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    Default Re: H28 "Larrikin" rebuild

    Greg, I actually have a second boat that has a bridge deck "Red Witch" it allows space for a double bunk below. But that boat has no engine. The drop board on the H28 keeps out water and allows easy entry to the low cabin and provides comfortable seating in the cockpit. I like both of the set ups.
    I will be shooting photos in December and will add some special ones for you.
    Jay

  6. #1721
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    Default Re: H28 "Larrikin" rebuild

    Greg - if you want to consider it, I've got a lot of Queensland Maple here. For you, no cost although best to pick it up. It's the old interior out of Grantala. I don't know how it would work out. Lot of stile and panel stuff. Some red lead to deal with if you re-purpose it, but not anything that's too hard to deal with. I do like Queensland Maple. This stuff is dark, either stained or from 80 years old finish, but I suspect that would come off easily.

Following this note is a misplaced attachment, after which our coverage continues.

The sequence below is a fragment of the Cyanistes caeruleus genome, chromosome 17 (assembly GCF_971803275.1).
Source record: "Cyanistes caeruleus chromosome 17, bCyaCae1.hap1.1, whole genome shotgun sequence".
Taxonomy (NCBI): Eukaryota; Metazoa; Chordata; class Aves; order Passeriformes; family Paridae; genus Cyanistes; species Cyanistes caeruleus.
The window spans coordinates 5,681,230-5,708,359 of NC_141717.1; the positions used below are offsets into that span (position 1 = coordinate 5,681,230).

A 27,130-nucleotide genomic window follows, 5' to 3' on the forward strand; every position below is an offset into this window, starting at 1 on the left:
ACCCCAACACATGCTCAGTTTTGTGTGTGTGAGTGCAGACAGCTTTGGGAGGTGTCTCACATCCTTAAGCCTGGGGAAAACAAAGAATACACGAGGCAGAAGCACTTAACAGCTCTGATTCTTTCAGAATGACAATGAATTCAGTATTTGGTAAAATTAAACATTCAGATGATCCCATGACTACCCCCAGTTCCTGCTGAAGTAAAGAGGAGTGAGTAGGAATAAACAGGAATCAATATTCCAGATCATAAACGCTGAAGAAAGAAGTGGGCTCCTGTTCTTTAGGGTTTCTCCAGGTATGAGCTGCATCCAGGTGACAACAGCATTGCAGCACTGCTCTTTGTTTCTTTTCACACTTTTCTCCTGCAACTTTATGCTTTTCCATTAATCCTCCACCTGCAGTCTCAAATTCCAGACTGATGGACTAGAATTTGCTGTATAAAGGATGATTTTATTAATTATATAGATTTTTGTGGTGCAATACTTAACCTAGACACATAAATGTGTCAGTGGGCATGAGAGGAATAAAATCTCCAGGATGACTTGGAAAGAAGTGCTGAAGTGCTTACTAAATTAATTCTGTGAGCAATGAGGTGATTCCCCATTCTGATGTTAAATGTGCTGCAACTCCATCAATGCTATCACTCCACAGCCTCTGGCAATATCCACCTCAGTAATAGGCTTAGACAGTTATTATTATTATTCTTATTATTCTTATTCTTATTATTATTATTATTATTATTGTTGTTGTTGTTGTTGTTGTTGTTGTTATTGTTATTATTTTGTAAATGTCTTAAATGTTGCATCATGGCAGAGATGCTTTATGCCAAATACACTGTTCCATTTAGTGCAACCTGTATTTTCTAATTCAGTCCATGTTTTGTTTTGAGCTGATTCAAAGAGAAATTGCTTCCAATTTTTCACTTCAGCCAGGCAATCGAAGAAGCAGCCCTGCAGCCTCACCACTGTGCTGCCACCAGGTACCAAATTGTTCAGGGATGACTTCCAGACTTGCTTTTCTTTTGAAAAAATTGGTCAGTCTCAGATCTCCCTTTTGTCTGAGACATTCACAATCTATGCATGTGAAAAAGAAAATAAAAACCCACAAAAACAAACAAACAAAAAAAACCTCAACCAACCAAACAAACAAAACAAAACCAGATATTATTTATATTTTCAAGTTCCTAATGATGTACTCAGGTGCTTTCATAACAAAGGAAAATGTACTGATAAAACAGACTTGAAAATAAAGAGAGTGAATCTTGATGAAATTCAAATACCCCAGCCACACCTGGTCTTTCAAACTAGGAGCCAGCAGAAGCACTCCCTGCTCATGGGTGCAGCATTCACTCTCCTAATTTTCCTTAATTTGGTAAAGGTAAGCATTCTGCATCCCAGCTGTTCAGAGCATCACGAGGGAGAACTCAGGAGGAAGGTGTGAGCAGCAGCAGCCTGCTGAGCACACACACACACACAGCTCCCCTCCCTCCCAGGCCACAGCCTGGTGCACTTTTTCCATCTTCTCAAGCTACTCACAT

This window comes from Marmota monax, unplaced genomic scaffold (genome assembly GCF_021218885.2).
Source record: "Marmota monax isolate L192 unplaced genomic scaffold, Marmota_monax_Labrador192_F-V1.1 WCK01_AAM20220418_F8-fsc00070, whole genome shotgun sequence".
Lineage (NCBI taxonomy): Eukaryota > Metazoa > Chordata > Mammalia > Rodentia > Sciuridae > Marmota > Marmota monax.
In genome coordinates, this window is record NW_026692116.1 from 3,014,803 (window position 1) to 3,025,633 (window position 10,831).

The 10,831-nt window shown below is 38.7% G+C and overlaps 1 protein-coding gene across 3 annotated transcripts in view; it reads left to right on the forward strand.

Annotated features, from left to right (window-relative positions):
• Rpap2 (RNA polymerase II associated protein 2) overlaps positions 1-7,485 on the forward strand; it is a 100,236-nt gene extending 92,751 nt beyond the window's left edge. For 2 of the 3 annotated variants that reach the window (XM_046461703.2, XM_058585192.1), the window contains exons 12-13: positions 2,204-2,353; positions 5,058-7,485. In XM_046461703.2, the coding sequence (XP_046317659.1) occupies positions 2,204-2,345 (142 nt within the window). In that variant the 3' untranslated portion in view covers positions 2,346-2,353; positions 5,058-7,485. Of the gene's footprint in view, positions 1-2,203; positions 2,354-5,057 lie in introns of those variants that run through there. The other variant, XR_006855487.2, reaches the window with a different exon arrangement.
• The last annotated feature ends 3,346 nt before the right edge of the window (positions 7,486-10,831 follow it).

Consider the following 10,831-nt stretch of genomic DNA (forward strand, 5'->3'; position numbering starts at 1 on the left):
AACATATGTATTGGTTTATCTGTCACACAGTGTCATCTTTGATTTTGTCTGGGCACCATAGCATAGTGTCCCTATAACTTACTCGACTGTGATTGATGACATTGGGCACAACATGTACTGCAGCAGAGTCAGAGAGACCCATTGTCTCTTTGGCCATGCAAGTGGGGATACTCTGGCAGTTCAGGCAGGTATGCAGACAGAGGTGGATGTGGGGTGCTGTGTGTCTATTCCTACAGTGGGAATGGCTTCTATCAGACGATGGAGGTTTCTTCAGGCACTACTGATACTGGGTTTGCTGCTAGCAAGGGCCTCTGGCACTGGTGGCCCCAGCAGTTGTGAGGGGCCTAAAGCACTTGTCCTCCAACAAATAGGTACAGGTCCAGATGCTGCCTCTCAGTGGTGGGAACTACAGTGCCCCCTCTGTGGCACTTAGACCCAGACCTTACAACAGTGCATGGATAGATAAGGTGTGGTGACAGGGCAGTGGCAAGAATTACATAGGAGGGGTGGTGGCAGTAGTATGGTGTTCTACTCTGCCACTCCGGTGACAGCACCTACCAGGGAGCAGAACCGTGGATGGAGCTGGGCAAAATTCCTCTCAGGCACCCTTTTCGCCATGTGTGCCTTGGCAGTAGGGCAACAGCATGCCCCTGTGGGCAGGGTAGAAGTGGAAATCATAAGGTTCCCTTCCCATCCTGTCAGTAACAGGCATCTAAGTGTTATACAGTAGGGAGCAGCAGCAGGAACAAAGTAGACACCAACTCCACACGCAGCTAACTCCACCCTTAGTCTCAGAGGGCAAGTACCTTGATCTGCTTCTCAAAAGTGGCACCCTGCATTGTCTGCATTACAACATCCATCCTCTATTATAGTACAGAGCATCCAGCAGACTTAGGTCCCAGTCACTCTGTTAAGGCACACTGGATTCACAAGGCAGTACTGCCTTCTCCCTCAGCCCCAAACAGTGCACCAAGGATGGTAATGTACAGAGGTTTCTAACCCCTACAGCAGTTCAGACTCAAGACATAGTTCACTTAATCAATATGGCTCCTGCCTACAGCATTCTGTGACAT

Happy to run some through the thicknesser to see what it's like if you want it.

    I've got ten to twelve sheets of QM-faced marine ply too, and a fair bit of veneer, but they should go with Grantala if anyone wants her (I suspect not).
    "Travel is fatal to prejudice, bigotry and narrow-mindedness, and many of our people need it sorely on these accounts. Broad, wholesome and charitable views of men and things cannot be acquired by vegetating in one little corner of the earth all one's lifetime" Mark Twain... so... Carpe the living sh!t out of the Diem

    I'd rather look back at my life and say "I can't believe I did that" instead of being there saying "I wish I'd done that"